- Khao Soi at Kao Soy Nimman – Try Chiang Mai’s signature dish, khao soi, a spicy coconutty noodle dish, at this highly-rated and popular spot. Here it is served with a wide variety of meats and seafoods, plus a vegetarian option.
- Sanmai Ramen – We are always on the lookout for a good ramen and this place had great reviews and did not disappoint. Not only was the tonkotsu broth rich and the chashu flavorful, the pork gyozas were fresh-made and came covered with a crispy veil you had to break through to get to them. Also, ice-cold Asahi on draft.
- Blackitch Artisan Kitchen – A very special 12-course tasting menu for lunch or dinner that’s still affordable and casual. This Michelin-recognized restaurant showcases fresh and often rare ingredients from all over Thailand. Read our post detailing our experience!
- Beast Burger – Fast, casual lunch or dinner. Really good burgers (we recommend Avocado Jalapeno and Juicy Lucy) with great fries, tater tots and sweet potato fries.
- Nara – Upscale Thai restaurant adjacent to the U Nimman Hotel specializing in seafood and Thai dishes. In addition to gorgeous cocktails, we had summer rolls, spicy minced chicken with basil (krapao), chicken fried rice with a river prawn, and green chicken curry. It was all delicious.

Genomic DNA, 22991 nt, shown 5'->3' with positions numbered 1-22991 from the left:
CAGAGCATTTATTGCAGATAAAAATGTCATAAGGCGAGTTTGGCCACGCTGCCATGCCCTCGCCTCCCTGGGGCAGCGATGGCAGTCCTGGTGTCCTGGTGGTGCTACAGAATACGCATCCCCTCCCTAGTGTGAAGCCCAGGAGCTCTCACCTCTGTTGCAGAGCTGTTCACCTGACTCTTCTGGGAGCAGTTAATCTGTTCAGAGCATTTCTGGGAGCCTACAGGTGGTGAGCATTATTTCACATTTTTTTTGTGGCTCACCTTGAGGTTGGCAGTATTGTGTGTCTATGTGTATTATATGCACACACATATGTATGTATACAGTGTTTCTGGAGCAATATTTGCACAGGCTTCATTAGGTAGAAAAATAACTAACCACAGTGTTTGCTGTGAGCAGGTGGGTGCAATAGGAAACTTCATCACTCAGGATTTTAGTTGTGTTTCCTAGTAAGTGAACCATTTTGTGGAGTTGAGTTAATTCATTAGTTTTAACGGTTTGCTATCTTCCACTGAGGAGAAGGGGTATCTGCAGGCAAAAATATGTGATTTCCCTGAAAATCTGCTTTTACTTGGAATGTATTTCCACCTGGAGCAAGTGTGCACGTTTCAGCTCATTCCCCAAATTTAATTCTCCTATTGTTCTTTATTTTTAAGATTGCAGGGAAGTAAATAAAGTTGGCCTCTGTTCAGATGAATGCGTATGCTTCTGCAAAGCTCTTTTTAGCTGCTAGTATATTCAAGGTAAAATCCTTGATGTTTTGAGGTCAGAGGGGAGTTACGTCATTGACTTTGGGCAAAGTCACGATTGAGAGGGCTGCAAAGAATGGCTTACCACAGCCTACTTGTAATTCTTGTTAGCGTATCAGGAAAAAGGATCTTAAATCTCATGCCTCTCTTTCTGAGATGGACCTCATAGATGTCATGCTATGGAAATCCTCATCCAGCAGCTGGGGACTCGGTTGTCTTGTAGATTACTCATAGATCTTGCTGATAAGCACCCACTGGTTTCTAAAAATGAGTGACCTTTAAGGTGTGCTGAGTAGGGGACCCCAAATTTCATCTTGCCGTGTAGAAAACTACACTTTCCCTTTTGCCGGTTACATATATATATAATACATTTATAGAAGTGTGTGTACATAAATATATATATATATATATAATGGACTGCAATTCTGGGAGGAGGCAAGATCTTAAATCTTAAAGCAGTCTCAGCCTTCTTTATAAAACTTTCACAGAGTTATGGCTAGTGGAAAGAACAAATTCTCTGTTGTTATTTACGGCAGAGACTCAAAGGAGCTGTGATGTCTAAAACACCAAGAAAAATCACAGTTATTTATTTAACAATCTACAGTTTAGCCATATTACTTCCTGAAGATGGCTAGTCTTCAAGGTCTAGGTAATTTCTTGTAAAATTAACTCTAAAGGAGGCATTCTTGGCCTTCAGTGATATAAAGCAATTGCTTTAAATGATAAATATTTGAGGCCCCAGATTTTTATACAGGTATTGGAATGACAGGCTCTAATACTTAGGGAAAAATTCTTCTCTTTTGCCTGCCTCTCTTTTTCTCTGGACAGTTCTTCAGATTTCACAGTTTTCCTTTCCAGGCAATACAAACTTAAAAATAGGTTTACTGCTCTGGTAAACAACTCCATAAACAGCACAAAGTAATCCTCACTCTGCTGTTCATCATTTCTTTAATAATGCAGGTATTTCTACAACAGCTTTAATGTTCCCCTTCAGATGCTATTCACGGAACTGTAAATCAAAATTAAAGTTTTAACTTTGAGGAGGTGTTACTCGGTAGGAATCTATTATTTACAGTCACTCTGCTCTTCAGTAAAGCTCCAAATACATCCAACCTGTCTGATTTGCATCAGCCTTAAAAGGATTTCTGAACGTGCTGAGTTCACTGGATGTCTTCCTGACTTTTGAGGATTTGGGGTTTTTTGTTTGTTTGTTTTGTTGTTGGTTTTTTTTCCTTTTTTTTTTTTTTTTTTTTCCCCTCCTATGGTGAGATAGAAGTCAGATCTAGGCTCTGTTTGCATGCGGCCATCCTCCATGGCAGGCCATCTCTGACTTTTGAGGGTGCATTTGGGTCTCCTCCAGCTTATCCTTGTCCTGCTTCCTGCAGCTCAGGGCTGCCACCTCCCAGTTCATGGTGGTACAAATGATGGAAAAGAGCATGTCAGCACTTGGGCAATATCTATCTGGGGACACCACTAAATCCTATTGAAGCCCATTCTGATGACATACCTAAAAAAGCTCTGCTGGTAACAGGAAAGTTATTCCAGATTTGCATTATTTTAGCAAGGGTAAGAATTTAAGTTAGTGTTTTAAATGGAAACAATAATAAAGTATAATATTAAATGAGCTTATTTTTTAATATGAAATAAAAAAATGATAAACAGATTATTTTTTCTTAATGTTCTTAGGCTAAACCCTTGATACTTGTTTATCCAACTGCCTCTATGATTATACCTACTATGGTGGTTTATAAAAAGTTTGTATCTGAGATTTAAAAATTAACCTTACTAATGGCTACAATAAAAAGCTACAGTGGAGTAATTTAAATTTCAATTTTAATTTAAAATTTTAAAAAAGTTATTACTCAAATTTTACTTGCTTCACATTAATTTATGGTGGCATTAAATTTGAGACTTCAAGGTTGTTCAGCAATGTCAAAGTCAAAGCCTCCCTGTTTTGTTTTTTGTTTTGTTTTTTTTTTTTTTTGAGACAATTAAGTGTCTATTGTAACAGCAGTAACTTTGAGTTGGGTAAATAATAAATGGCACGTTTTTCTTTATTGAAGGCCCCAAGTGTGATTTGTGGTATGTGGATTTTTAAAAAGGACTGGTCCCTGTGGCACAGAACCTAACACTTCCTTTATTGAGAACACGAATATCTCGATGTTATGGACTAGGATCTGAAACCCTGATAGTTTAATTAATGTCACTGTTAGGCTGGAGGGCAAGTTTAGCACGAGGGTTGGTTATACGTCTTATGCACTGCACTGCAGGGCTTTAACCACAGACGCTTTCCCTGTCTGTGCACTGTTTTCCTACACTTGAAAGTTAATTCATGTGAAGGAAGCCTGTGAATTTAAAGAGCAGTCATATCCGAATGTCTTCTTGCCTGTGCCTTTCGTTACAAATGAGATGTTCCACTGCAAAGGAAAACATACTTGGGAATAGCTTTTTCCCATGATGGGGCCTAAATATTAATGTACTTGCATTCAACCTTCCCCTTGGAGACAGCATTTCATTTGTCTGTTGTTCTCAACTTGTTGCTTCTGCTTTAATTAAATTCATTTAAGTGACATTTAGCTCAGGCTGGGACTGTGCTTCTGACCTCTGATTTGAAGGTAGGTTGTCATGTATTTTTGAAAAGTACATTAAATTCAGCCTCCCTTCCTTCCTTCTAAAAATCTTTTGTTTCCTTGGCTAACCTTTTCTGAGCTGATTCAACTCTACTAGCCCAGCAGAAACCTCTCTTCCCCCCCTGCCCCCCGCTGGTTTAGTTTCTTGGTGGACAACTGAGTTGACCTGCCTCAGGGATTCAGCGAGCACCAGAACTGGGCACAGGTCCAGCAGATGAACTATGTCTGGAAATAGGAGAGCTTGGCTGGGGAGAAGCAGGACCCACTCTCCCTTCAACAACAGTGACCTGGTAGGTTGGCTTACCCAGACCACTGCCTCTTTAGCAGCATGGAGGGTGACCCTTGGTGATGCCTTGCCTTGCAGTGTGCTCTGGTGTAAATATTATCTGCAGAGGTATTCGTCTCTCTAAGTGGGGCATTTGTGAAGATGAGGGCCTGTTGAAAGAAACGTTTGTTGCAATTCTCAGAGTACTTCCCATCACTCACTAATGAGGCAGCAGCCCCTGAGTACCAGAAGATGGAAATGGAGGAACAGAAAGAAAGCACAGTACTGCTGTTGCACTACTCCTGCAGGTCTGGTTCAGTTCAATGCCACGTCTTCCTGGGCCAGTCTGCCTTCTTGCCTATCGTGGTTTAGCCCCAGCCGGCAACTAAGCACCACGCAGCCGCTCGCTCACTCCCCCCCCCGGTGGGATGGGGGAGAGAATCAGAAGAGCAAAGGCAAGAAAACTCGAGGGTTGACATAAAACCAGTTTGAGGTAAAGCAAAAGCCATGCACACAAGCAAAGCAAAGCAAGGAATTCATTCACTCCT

- Ginger Farm Kitchen – Bright well-lit space with nice cocktails and delicious Thai food. We had tom kha gai (coconut chicken soup), pad thai, steamed whole sea bass with spicy lim sauce, and mango sticky rice. Multiple locations around Thailand.
Day Trips from Chiang Mai
Visit an Elephant Sanctuary
Don’t miss a chance to see and observe beautiful Asian elephant herds in their natural environment. There are many elephant sanctuaries to choose from, but not all are ethical. These are three of the best:
- Elephant Nature Park
The first elephant sanctuary ito specialize in elephant care. It is a rescue and rehabilitation center with over 100 elephants living in a safe, caring and natural environment.
- Elephant Jungle Sanctuary